Kudos ! well served for the country and state. Post retirement Joshi has much more to offer to Karnataka's cricket by unearthing and grooming talents of small towns. All the Best !

Posted by   on (June 22, 2012, 5:47 GMT)

Sunil Joshi was a very fine allrounder.He used to perform well when the chips were down.How one can forget his fine performance against BanglaDesh when he had a match saving partnership with Saurav and his fine performance with the ball too.His astonishing spell against South Sfrica in one day cricket will always be remembered.He should have played more test and one day International for India, keeping in view his consistant performance in domestic circuit.Perhaps Dada was not happy with him or due to some other reasons he was not given proper chance at the international level whereas so many less talented players got the chance to wear Indian colour.Sunil, please don't mind it happens in India only.

Posted by yoogi on (June 22, 2012, 5:25 GMT)

At some point, the Indian team was actually rest Of India batsmen and Karnataka bowlers. with Srinath, kumble and prasad. joshi always was the lesser talent of these four, but he had a good batting to compensate.But in my list of worthiness, he ranks above prasad. Still I liked the way he carried on for 10 more years. Wish he was given some decent IPL money.

Posted by   on (June 22, 2012, 5:20 GMT)

god bless you for rest of your life

Posted by ABP235 on (June 22, 2012, 5:12 GMT)

Always followed Sunil Joshi closely. Apart from that bowling spell against SA, his MoM against Bangladesh may not attract enough attention, but I urge readers to go back to the scorecard. In that test, Joshi's 92 was the highest score when Sachin, Dravid, Laxman etc failed and Ganguly was 2nd highest with 84. and then he took 5 wickets in an innings in that match, taking totally 8. The statistics that I didnt know and liked most was that he had moved ahead of great spinners like Shivalkar, Vijayakrishna, Bedi and Prasanna in the wickets list. He was a great talent but did not get many opportunities at international level due to our over-dependence on Harbhajan. Player like Joshi should have played more ODIs at least, if not tests, for his great allround capabilities. His six hitting was also clean, which we now see with Ravi Jadeja.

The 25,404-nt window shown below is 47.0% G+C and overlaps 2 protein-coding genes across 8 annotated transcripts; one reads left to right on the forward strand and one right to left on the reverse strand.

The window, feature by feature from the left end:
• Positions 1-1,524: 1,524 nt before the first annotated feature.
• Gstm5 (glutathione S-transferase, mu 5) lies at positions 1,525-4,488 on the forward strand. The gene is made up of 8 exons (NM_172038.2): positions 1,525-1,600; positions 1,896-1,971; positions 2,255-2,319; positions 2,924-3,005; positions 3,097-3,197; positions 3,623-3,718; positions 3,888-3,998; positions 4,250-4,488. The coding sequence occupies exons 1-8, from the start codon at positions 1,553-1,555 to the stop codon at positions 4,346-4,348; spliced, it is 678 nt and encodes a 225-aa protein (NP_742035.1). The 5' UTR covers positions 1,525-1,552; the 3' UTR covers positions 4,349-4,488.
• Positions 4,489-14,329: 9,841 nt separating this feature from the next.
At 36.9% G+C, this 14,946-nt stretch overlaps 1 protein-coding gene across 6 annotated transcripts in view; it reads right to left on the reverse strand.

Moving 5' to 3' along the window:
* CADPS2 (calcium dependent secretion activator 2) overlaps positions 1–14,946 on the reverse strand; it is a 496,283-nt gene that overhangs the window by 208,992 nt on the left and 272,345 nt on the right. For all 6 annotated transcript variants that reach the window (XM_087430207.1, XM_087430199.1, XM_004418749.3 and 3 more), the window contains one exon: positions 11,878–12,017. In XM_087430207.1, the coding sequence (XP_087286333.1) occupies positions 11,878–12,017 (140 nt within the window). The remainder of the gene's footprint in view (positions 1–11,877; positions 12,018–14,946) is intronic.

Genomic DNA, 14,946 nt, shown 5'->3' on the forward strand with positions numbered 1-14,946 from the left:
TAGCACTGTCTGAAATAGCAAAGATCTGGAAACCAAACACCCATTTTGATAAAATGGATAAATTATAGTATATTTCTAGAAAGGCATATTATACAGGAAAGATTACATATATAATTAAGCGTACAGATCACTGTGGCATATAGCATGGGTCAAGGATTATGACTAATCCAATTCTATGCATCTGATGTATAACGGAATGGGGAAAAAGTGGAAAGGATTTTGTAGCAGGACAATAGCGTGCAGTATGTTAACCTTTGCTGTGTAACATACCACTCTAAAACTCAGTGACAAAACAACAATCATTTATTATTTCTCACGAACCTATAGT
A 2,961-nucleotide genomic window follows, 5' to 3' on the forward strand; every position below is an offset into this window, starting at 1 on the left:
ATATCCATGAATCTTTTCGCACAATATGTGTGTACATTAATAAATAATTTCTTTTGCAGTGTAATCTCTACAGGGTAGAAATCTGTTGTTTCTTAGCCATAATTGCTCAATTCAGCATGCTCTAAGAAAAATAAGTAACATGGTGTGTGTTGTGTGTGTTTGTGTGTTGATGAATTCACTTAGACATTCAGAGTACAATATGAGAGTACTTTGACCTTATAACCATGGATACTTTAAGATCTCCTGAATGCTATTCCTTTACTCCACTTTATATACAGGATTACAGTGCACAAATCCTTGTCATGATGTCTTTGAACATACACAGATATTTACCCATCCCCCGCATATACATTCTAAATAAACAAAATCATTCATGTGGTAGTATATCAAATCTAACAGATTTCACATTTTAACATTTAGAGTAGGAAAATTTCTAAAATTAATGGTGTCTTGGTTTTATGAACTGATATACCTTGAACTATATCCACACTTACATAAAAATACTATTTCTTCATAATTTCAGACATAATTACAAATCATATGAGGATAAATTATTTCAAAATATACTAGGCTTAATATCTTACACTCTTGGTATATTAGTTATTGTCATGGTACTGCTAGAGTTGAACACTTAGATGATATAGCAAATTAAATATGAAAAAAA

Posted by   on (June 22, 2012, 4:38 GMT)

His selection in first IPL was an embarassment and aberration !!!

Posted by satanswish on (June 22, 2012, 4:31 GMT)

So the official announcement comes after 12 years. His career was well & truly over after 1997 WI tour where Brian Lara smashed him all over the park entire series.

Posted by Shasheen on (June 22, 2012, 3:59 GMT)

Heart Warming to see State association felicitate a player on his first class cricket retirement...... Can happen only under leardership of Cricketers like Anil Kumble Best Wishes Mr Sunil Joshi